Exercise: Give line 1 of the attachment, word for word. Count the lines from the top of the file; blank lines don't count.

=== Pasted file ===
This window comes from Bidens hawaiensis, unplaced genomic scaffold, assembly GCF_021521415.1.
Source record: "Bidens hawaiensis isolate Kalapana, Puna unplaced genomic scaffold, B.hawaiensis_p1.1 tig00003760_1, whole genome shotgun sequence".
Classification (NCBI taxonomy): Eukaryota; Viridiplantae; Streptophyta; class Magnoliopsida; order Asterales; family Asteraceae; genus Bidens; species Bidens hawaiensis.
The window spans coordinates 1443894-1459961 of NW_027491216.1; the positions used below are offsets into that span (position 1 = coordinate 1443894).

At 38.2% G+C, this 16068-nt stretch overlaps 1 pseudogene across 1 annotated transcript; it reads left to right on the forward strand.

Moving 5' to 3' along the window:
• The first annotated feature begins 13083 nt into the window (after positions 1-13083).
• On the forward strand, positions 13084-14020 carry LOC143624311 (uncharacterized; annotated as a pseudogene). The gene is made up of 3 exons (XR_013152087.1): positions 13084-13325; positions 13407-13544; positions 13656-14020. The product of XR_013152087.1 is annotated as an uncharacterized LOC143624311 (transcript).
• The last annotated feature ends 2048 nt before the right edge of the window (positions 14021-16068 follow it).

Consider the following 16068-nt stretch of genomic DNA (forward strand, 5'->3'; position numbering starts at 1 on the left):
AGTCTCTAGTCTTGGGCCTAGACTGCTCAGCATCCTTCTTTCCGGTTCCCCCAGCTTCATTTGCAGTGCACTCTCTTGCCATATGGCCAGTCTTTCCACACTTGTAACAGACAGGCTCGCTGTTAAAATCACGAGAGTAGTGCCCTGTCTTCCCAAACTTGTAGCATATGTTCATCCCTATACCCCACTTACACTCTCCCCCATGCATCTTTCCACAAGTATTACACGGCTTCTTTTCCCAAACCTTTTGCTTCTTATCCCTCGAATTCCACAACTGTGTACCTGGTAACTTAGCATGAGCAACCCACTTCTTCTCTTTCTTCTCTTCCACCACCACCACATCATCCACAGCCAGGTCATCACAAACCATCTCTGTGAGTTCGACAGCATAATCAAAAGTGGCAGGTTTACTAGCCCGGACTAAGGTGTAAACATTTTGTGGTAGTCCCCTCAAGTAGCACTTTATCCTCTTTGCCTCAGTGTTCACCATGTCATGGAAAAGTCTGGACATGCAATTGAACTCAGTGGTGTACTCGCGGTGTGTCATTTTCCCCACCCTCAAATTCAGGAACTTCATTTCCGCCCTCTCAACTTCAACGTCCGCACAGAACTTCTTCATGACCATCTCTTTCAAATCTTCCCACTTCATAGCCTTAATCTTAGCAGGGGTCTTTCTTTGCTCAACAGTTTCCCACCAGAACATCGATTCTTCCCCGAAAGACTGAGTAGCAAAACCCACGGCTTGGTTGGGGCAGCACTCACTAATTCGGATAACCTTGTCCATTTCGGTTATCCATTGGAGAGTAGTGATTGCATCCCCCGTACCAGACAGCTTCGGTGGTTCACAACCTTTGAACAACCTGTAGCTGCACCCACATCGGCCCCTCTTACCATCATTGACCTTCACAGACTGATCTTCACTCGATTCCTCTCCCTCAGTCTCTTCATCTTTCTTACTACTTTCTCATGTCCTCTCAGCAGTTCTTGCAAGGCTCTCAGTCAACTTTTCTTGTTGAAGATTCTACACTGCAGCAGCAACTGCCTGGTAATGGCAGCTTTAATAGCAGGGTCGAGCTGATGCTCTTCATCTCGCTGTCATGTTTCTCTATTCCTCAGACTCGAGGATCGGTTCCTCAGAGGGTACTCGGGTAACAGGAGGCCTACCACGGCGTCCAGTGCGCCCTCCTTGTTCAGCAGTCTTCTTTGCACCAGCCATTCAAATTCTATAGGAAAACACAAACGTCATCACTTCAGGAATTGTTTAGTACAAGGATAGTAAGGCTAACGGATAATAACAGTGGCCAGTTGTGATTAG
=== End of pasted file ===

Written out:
This window comes from Bidens hawaiensis, unplaced genomic scaffold, assembly GCF_021521415.1.